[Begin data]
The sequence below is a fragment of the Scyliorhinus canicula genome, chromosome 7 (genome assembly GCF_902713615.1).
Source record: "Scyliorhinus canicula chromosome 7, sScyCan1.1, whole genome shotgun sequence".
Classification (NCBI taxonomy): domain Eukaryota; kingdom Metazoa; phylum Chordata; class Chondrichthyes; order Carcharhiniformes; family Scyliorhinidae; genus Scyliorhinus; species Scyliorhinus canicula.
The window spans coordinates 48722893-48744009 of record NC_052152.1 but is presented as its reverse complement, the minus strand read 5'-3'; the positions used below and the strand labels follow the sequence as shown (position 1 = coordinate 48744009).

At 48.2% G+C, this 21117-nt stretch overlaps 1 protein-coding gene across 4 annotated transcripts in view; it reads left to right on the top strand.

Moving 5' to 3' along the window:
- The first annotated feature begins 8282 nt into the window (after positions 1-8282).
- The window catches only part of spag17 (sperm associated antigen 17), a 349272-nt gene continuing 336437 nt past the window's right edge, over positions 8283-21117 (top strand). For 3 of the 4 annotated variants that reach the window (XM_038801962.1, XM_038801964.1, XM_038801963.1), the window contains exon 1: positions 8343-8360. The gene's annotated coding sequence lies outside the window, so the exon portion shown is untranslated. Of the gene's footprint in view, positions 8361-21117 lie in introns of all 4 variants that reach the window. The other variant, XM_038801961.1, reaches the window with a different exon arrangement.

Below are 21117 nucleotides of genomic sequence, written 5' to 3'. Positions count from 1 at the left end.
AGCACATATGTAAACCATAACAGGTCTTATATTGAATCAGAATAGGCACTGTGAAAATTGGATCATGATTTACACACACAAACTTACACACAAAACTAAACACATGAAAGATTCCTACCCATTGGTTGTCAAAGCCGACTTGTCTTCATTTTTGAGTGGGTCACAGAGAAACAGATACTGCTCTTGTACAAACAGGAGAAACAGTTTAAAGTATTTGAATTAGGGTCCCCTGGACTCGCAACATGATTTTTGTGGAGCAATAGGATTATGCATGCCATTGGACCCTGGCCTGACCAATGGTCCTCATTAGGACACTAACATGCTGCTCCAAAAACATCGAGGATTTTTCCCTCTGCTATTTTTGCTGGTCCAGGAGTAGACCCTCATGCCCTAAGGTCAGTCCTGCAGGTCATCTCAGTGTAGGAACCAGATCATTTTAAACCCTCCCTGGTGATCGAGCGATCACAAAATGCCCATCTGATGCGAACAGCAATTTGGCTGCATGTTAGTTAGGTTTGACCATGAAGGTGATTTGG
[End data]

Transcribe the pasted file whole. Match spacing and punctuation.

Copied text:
The sequence below is a fragment of the Scyliorhinus canicula genome, chromosome 7 (genome assembly GCF_902713615.1).
Source record: "Scyliorhinus canicula chromosome 7, sScyCan1.1, whole genome shotgun sequence".
Classification (NCBI taxonomy): domain Eukaryota; kingdom Metazoa; phylum Chordata; class Chondrichthyes; order Carcharhiniformes; family Scyliorhinidae; genus Scyliorhinus; species Scyliorhinus canicula.
The window spans coordinates 48722893-48744009 of record NC_052152.1 but is presented as its reverse complement, the minus strand read 5'-3'; the positions used below and the strand labels follow the sequence as shown (position 1 = coordinate 48744009).

At 48.2% G+C, this 21117-nt stretch overlaps 1 protein-coding gene across 4 annotated transcripts in view; it reads left to right on the top strand.

Moving 5' to 3' along the window:
- The first annotated feature begins 8282 nt into the window (after positions 1-8282).
- The window catches only part of spag17 (sperm associated antigen 17), a 349272-nt gene continuing 336437 nt past the window's right edge, over positions 8283-21117 (top strand). For 3 of the 4 annotated variants that reach the window (XM_038801962.1, XM_038801964.1, XM_038801963.1), the window contains exon 1: positions 8343-8360. The gene's annotated coding sequence lies outside the window, so the exon portion shown is untranslated. Of the gene's footprint in view, positions 8361-21117 lie in introns of all 4 variants that reach the window. The other variant, XM_038801961.1, reaches the window with a different exon arrangement.

Below are 21117 nucleotides of genomic sequence, written 5' to 3'. Positions count from 1 at the left end.
AGCACATATGTAAACCATAACAGGTCTTATATTGAATCAGAATAGGCACTGTGAAAATTGGATCATGATTTACACACACAAACTTACACACAAAACTAAACACATGAAAGATTCCTACCCATTGGTTGTCAAAGCCGACTTGTCTTCATTTTTGAGTGGGTCACAGAGAAACAGATACTGCTCTTGTACAAACAGGAGAAACAGTTTAAAGTATTTGAATTAGGGTCCCCTGGACTCGCAACATGATTTTTGTGGAGCAATAGGATTATGCATGCCATTGGACCCTGGCCTGACCAATGGTCCTCATTAGGACACTAACATGCTGCTCCAAAAACATCGAGGATTTTTCCCTCTGCTATTTTTGCTGGTCCAGGAGTAGACCCTCATGCCCTAAGGTCAGTCCTGCAGGTCATCTCAGTGTAGGAACCAGATCATTTTAAACCCTCCCTGGTGATCGAGCGATCACAAAATGCCCATCTGATGCGAACAGCAATTTGGCTGCATGTTAGTTAGGTTTGACCATGAAGGTGATTTGG